Mila Avdotya Fireplace January 17th, 2018 - 07:26:21
Let the fireplace float. By placing windows around the fireplace (and placing the metal chimney on the outside) there's little to block the light and view so the interior stays more open and bright. The fireplace seems to float in the wall rather than being anchored to one spot by a heavy masonry chimney.
Ceramic and glass tiles. Individual ceramic or glass tiles are a definite win on any fireplace surround. They’re available in many colors and shapes so the design options are endless. Can vary greatly; around $2.000 to $5.000 for tile and professional installation.
Sometimes the best way to deal with these two focal points is to separate them. This design makes great use of an angled wall while still making it easy to enjoy the fireplace and the TV at the same time. Connect your fireplace mantel visually to the main shelving. In a design like the one shown here you also could carry over all three shelves to create a triple mantel.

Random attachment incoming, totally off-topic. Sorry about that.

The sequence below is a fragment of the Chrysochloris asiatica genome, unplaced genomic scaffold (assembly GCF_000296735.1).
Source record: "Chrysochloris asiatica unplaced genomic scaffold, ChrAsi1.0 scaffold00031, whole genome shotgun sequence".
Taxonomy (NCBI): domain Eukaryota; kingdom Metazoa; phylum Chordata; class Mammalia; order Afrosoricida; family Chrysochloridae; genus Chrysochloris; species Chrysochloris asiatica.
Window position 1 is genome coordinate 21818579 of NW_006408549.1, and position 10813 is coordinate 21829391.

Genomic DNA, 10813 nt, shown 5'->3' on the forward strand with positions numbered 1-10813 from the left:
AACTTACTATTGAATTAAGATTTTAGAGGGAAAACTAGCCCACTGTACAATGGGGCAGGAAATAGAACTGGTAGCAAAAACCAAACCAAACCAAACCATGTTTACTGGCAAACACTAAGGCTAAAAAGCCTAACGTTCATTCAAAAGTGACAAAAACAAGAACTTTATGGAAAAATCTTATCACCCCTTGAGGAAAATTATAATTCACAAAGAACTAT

Brick with wood. Exposed brick with surrounding millwork looks timeless and can be a great way to update an older brick fireplace. The untouched brick adds a more textural contrast to a freshly painted mantel and surround. Forgo white or off-white; paint your fireplace surround a bold color and watch your room transform from good to great.
Ledgestone. This sleek floor-to-ceiling fireplace is constructed from one of the most popular materials currently on the market. Small strips of stone are applied vertically to look like tiny ledges creating a soft contemporary feel. With no hearth and mantel the firebox floats inside the stone almost like artwork.
Finished steel. This example shown here is described as having a blued finish. This is not paint but an actual finish process. It’s a great-looking detail for a modern or transitional space. $5.000 to $8.000 for raw materials custom fabrication finishing and installation.